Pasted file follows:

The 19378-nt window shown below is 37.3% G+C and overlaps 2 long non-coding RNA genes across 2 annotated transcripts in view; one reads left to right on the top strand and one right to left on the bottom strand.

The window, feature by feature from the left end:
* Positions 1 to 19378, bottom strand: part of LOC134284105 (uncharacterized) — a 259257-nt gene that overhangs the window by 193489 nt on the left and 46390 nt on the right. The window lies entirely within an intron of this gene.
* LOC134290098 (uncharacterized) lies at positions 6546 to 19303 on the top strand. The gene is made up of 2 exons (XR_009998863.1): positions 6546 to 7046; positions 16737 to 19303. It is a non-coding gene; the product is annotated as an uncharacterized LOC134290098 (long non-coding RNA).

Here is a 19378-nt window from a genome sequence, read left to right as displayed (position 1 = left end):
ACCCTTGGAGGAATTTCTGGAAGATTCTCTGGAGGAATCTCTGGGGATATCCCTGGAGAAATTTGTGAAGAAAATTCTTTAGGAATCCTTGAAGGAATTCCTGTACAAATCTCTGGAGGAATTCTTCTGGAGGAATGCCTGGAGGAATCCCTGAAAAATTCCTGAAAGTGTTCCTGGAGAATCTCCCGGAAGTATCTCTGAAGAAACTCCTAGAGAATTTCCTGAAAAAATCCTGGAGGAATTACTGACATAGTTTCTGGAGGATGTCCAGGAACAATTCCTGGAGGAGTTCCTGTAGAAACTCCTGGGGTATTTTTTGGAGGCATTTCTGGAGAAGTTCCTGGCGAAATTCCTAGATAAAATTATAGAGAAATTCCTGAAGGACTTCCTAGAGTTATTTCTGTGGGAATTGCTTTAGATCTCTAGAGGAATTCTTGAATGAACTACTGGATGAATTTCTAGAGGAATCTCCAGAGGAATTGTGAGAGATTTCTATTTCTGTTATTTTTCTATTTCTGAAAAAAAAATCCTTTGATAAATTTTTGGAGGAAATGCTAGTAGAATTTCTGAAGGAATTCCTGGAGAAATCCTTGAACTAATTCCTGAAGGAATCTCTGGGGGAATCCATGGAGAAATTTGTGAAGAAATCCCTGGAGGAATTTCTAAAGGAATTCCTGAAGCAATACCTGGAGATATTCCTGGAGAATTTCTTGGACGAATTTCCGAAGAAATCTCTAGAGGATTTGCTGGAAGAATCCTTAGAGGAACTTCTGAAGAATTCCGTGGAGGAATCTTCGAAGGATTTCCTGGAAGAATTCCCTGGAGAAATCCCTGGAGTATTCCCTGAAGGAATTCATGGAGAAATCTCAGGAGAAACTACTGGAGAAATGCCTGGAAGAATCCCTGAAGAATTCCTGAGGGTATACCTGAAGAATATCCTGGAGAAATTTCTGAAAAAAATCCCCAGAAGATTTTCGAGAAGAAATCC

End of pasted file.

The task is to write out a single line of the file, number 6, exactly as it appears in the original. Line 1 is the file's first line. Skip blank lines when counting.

ACCCTTGGAGGAATTTCTGGAAGATTCTCTGGAGGAATCTCTGGGGATATCCCTGGAGAAATTTGTGAAGAAAATTCTTTAGGAATCCTTGAAGGAATTCCTGTACAAATCTCTGGAGGAATTCTTCTGGAGGAATGCCTGGAGGAATCCCTGAAAAATTCCTGAAAGTGTTCCTGGAGAATCTCCCGGAAGTATCTCTGAAGAAACTCCTAGAGAATTTCCTGAAAAAATCCTGGAGGAATTACTGACATAGTTTCTGGAGGATGTCCAGGAACAATTCCTGGAGGAGTTCCTGTAGAAACTCCTGGGGTATTTTTTGGAGGCATTTCTGGAGAAGTTCCTGGCGAAATTCCTAGATAAAATTATAGAGAAATTCCTGAAGGACTTCCTAGAGTTATTTCTGTGGGAATTGCTTTAGATCTCTAGAGGAATTCTTGAATGAACTACTGGATGAATTTCTAGAGGAATCTCCAGAGGAATTGTGAGAGATTTCTATTTCTGTTATTTTTCTATTTCTGAAAAAAAAATCCTTTGATAAATTTTTGGAGGAAATGCTAGTAGAATTTCTGAAGGAATTCCTGGAGAAATCCTTGAACTAATTCCTGAAGGAATCTCTGGGGGAATCCATGGAGAAATTTGTGAAGAAATCCCTGGAGGAATTTCTAAAGGAATTCCTGAAGCAATACCTGGAGATATTCCTGGAGAATTTCTTGGACGAATTTCCGAAGAAATCTCTAGAGGATTTGCTGGAAGAATCCTTAGAGGAACTTCTGAAGAATTCCGTGGAGGAATCTTCGAAGGATTTCCTGGAAGAATTCCCTGGAGAAATCCCTGGAGTATTCCCTGAAGGAATTCATGGAGAAATCTCAGGAGAAACTACTGGAGAAATGCCTGGAAGAATCCCTGAAGAATTCCTGAGGGTATACCTGAAGAATATCCTGGAGAAATTTCTGAAAAAAATCCCCAGAAGATTTTCGAGAAGAAATCC